If you watch Animal Planet as much as I do, you’ve heard a lot about the “Flehmen response” in cats, where they smell things through their mouths because of the Jacobson’s organ. Turns out horses do it, too, as you can see in Peter Meade’s great photo on the blog post of “The Nose Knows.” This whole post about smells is a great one. Like the author, as a fellow migraine sufferer, I am also very sensitive to odors.
I smell things that no one else does. When I was thinking about buying our house 20 years ago this month, I walked into the basement and instantly smelled mildew. Nobody else did: not my husband, not our realtor (and of course the sellers didn’t, wink, wink). What a surprise! Every time it rains, it pours in our basement. Years before that, I mentioned to a boyfriend that his car engine smelled off when he picked me up for a date. He was very glad for that date later when he found a problem in the engine upon examination.
Smells can trigger migraines for me (so if you ever gave me Youth Dew, Cinnabar, Giorgio or Red Door — sorry, it made me sick). Smells also trigger very strong memories: every now and then I get a whiff of the exact combination of cedar, mothballs and magazines that made up my grandmother’s attic, where we sometimes had to sleep when we visited her. I’m still hoping that someday I will find the same dishwashing liquid she used. I adored my grandma.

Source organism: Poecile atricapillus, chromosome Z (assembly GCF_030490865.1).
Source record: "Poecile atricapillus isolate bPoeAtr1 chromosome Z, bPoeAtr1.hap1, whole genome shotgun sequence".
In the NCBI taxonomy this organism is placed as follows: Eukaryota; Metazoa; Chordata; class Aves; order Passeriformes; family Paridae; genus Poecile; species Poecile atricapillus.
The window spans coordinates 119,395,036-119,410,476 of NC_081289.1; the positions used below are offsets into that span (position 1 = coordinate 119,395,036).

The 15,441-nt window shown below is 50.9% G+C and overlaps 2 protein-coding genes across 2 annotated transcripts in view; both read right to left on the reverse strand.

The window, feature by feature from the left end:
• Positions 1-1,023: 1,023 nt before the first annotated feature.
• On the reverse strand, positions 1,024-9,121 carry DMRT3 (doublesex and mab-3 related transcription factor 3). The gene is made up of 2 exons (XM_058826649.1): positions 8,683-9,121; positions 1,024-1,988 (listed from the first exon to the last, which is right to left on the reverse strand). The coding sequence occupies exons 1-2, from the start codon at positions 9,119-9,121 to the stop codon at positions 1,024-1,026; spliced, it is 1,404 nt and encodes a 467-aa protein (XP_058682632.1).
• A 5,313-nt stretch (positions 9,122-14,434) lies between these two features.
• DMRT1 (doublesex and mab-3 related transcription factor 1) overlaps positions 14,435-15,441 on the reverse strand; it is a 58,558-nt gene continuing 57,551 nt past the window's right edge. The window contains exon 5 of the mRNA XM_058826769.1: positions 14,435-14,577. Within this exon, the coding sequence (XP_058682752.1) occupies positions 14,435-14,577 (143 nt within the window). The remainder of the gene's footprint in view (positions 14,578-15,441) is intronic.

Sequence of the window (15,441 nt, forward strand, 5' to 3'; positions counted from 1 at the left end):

Beginning writers often (OK, even experienced writers sometimes) forget to invoke other senses besides sight. If they think of feeling, they don’t think of how things feel; instead, novice writers spend too much time on how their characters feel rather than thinking of what objects might feel like to those characters.
By now, some of you might be thinking, “Hey, she’s right. I might need to incorporate some senses into my writing.” I want to make it a bit more challenging than where your first instinct will lead you. Take a look at whatever you’re working on now.
Current draft: Possibly describes how things look.
Next try: Might describe what things smell like: “My grandmother’s attic smelled like mothballs and old wood chests.”
Second try: Invokes the smells through metaphors, verbs and other techniques, but the word “like” might not even appear: “My grandmother’s attic greeted my nostrils with its trusty cedar hope chests and naphthalene packets hung like ‘No Trespassing’ signs between aging woolen suits.” (OK, I didn’t say it was good; I said it was a “try.”)
So think about your writing. Does it make sense?
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